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Ground-Water Reconnaissance of the Bijou Creek Watershed, South Lake Tahoe, California, June–October 2003

By Kip K. Allander

Report availability: Portable Document Format (PDF).


A ground-water reconnaissance study of the Bijou Creek watershed in South Lake Tahoe, California was done during the summer and early fall of 2003. This study provides basic hydrologic data for a region in the Lake Tahoe Basin in which a continuing loss of lake clarity is occurring in the nearshore zone of Lake Tahoe. Wells, springs, and a surface-water site were located and basic hydrologic data were collected. Water levels were measured and water samples were collected and analyzed for nutrients. Measurements of water temperature, specific conductance, and pH were made at all ground-water sites where possible and at one surface-water site.

Organic nitrogen plus ammonia, ammonia, and biologically-available iron concentrations generally were greater in the ground water in the Bijou Creek watershed than those observed in ground water elsewhere in the Lake Tahoe Basin. Nitrate concentrations were similar in the two groups. Phosphorus and orthophosphate concentrations generally were lower in the ground water of the Bijou Creek watershed compared to ground water from elsewhere in the Lake Tahoe Basin. Specific conductance and pH of ground water were similar between the Bijou Creek watershed and the Lake Tahoe Basin, but the temperature of ground water was generally greater in the Bijou Creek watershed.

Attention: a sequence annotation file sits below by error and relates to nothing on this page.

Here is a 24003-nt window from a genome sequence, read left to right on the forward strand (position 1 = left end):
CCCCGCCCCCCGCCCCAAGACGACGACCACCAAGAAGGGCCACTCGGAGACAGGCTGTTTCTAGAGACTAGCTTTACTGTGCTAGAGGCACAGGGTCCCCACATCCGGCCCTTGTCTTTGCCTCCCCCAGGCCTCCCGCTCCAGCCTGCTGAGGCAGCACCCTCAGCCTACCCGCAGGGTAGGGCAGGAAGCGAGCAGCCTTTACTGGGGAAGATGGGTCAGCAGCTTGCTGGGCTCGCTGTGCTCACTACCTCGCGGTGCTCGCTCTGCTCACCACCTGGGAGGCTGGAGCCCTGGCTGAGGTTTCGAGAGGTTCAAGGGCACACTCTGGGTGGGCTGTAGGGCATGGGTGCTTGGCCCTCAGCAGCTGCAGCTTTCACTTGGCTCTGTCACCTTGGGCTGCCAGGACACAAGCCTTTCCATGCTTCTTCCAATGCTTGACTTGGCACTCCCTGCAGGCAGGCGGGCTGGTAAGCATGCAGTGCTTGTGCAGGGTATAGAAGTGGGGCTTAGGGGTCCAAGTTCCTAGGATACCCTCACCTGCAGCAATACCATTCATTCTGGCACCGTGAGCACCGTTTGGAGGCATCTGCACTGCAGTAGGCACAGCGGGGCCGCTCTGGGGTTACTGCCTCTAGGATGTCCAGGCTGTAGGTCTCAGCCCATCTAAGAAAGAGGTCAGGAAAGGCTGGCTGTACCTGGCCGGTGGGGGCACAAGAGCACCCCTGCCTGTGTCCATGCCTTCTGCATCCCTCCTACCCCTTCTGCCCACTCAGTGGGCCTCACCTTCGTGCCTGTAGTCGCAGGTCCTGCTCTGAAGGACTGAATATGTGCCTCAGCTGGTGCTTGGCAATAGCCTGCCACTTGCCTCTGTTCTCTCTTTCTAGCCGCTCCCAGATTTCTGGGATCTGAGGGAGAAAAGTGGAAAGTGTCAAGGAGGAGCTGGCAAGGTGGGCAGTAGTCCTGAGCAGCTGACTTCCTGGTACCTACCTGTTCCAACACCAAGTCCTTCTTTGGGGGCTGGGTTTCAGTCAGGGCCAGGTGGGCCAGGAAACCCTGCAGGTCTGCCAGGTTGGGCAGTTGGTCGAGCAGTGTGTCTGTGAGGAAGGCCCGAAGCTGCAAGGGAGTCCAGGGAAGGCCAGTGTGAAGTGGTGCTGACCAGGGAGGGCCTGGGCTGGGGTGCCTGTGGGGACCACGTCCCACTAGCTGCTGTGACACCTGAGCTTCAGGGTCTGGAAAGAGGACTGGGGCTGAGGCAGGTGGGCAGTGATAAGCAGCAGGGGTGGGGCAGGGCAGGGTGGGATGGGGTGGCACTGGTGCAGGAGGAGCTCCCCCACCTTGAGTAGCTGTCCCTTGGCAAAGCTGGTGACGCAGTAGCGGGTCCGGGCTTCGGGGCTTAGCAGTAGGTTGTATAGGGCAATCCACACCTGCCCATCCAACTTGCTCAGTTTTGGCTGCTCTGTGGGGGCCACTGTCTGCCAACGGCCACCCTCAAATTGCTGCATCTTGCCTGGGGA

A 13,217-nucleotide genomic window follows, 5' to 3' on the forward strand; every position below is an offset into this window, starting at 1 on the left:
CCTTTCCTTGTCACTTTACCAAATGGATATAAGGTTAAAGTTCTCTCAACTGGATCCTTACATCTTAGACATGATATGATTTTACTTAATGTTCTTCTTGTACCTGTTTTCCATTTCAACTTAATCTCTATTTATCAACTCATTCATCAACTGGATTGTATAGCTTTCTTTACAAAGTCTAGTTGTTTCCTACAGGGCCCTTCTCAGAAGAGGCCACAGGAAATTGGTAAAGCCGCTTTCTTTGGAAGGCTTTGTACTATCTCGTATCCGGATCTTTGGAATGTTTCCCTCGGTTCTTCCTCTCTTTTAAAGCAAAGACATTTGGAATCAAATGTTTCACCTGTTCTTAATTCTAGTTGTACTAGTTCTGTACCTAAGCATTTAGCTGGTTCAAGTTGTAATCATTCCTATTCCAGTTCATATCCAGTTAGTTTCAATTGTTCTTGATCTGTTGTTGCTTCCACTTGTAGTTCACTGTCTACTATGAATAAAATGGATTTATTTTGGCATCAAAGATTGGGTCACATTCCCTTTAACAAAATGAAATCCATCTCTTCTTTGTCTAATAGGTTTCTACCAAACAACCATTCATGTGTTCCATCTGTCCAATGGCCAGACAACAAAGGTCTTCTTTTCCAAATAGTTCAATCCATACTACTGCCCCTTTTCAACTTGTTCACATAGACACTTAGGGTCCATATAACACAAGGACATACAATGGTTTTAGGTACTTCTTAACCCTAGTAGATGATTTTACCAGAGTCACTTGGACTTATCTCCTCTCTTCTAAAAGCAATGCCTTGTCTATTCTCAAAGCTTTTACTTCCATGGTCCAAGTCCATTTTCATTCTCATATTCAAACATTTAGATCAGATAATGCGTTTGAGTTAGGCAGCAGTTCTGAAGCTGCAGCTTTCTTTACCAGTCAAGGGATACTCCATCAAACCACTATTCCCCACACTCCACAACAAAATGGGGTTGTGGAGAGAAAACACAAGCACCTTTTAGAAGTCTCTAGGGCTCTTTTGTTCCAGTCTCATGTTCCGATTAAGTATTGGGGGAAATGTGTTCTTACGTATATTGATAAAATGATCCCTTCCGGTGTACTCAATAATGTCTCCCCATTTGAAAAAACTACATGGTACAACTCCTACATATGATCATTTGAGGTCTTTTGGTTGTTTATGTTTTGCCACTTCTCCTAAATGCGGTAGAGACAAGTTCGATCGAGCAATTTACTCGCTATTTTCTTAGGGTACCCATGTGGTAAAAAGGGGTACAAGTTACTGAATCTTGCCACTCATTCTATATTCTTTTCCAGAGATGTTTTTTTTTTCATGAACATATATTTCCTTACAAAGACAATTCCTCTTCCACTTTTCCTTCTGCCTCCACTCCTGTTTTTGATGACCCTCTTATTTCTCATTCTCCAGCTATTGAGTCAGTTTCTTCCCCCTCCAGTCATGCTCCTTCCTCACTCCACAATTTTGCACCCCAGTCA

Nitrate concentrations appeared to increase over time at one of two long-term ground-water sites. Orthophosphate concentration decreased while specific conductance increased at one of the two sites, but no trend was detected at the other site for either parameter. No trends were detected for phosphorus, biologically-available iron, water temperature, or pH at either of the long-term sites. Trends in ammonia and organic nitrogen plus ammonia concentrations were not evaluated because a majority of the values were below the method detection limits.

There were no obvious spatial distribution patterns for nutrient concentrations or field parameters in the Bijou Creek watershed. The altitude of the ground-water table above sea level generally increased with increasing distance from Lake Tahoe. The altitude of the ground-water table was greater than the altitude of the surface of Lake Tahoe except at one ground-water site which is influenced by a cone of depression around a nearby production well. Ground water in the Bijou Creek watershed discharges to Lake Tahoe and may contribute to the higher than normal turbidity in the area.

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